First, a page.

Ancient History of Water Containers
This series has focused on the archaeological timeline of human technologies. We’ve covered most of the basics, such as shelter, fire, and stone tools. But now it is time to diverge from strictly the science, which has really large gaps in time and technology, and start to talk about common sense survival. This is where things get exciting.
We’ll be hanging out in the last 100,000 years or so of human history going forward in this series, where many of the technologies we’ll discuss sound very familiar to those of us who are interested in modern survival and bushcraft skills. To that note, let’s talk about water.
When it comes to water, I don’t mean existing surface water, such as lakes and rivers, I’m talking about water that you must take with you when you travel or explore. In other words, we’ll be looking at not only water, but water containers.
In my opinion, water containers were absolutely essential for human survival through the ages. You need to be able to take water with you in order to explore new and unknown territory, travel from place to place, and have stored at your campsite for simple, everyday needs. Let’s take a look at the variety of solutions humans have come up with to take water with them.
Evidence for water containers in the archaeological record dates back to at 10,000 years ago, according to the Harvard Gazette (https://news.harvard.edu/gazette/story/2005/12/ancient-humans-brought-bottle-gourds-to-the-americas-from-asia/), although there may be earlierevidence out there. But my hypothesis is that people have been storing and carrying water for as long as there have been natural shapes to put it in, such as eggs, horns, or gourds. As time went on, and more sophisticated technologies developed, this essential container was made from materials that needed to be created, such as leather waterskins, water baskets, and terracotta jars. My hunch leads me to the conclusion that water containers evolved from simple to complex in form, but have been present for as long as humans have been on the move.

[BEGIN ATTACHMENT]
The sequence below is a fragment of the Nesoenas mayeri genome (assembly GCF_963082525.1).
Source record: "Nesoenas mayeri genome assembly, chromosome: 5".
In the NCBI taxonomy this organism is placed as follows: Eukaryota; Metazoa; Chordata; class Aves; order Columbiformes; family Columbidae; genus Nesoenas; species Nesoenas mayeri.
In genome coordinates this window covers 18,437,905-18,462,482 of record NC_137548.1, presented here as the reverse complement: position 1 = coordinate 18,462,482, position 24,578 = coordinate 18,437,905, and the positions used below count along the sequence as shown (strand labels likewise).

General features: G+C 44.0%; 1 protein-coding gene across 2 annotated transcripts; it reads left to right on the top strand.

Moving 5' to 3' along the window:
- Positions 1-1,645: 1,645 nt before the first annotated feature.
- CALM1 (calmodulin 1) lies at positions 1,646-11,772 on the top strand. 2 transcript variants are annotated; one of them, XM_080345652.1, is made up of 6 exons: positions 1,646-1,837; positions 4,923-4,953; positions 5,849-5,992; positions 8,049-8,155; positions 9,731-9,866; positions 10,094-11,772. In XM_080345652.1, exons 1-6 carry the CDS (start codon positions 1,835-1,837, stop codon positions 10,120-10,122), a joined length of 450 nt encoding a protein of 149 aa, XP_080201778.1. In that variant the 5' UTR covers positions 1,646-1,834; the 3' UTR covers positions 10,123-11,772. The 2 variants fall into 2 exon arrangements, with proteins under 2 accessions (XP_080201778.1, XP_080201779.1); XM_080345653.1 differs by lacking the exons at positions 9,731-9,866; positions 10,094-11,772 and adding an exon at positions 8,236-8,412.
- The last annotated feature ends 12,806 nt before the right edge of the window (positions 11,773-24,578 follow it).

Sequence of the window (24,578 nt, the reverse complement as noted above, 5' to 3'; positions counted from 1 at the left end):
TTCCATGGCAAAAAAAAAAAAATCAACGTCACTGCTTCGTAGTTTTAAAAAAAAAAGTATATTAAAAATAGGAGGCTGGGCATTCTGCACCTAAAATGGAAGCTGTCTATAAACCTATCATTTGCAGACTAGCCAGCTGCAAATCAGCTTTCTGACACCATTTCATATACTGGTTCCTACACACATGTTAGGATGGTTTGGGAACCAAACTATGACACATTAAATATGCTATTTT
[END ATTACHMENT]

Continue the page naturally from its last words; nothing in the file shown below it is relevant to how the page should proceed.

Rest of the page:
In conclusion, the variety of water containers used today could be a hint at how important a task it was. It was so important that it is almost invisible to the archaeological record, but humans would not be where they are today without it. What water containers were used in the ancient past in your area? Don’t forget to subscribe, and then leave a comment with your answer, we’d love to hear what it is. Thanks for watching, and we’ll see you on the next video!